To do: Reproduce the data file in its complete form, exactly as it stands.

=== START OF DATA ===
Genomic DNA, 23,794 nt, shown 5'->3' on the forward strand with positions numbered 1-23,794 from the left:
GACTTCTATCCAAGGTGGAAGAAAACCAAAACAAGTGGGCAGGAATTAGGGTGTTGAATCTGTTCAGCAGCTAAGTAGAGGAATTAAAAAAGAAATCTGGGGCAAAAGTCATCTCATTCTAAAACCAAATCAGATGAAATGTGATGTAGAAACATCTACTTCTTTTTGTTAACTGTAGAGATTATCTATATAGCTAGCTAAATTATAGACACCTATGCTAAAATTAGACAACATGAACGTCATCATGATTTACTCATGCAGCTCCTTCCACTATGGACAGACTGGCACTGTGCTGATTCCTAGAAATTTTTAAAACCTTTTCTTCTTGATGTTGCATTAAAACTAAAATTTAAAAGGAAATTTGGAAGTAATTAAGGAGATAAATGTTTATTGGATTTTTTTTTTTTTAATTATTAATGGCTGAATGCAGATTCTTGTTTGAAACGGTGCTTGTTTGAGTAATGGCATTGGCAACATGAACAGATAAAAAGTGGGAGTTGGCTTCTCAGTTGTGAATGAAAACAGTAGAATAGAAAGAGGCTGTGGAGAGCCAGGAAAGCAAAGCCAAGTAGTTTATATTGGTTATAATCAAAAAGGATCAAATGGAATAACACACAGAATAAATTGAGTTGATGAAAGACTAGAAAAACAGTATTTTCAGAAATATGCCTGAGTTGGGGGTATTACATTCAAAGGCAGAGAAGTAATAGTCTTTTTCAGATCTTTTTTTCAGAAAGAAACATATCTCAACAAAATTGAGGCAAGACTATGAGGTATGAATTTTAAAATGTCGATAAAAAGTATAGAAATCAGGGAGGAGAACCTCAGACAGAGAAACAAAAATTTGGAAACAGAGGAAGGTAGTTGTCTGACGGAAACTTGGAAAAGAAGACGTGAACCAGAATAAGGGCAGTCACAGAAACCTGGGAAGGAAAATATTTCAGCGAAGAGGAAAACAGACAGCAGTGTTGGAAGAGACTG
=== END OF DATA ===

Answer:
Genomic DNA, 23,794 nt, shown 5'->3' on the forward strand with positions numbered 1-23,794 from the left:
GACTTCTATCCAAGGTGGAAGAAAACCAAAACAAGTGGGCAGGAATTAGGGTGTTGAATCTGTTCAGCAGCTAAGTAGAGGAATTAAAAAAGAAATCTGGGGCAAAAGTCATCTCATTCTAAAACCAAATCAGATGAAATGTGATGTAGAAACATCTACTTCTTTTTGTTAACTGTAGAGATTATCTATATAGCTAGCTAAATTATAGACACCTATGCTAAAATTAGACAACATGAACGTCATCATGATTTACTCATGCAGCTCCTTCCACTATGGACAGACTGGCACTGTGCTGATTCCTAGAAATTTTTAAAACCTTTTCTTCTTGATGTTGCATTAAAACTAAAATTTAAAAGGAAATTTGGAAGTAATTAAGGAGATAAATGTTTATTGGATTTTTTTTTTTTTAATTATTAATGGCTGAATGCAGATTCTTGTTTGAAACGGTGCTTGTTTGAGTAATGGCATTGGCAACATGAACAGATAAAAAGTGGGAGTTGGCTTCTCAGTTGTGAATGAAAACAGTAGAATAGAAAGAGGCTGTGGAGAGCCAGGAAAGCAAAGCCAAGTAGTTTATATTGGTTATAATCAAAAAGGATCAAATGGAATAACACACAGAATAAATTGAGTTGATGAAAGACTAGAAAAACAGTATTTTCAGAAATATGCCTGAGTTGGGGGTATTACATTCAAAGGCAGAGAAGTAATAGTCTTTTTCAGATCTTTTTTTCAGAAAGAAACATATCTCAACAAAATTGAGGCAAGACTATGAGGTATGAATTTTAAAATGTCGATAAAAAGTATAGAAATCAGGGAGGAGAACCTCAGACAGAGAAACAAAAATTTGGAAACAGAGGAAGGTAGTTGTCTGACGGAAACTTGGAAAAGAAGACGTGAACCAGAATAAGGGCAGTCACAGAAACCTGGGAAGGAAAATATTTCAGCGAAGAGGAAAACAGACAGCAGTGTTGGAAGAGACTG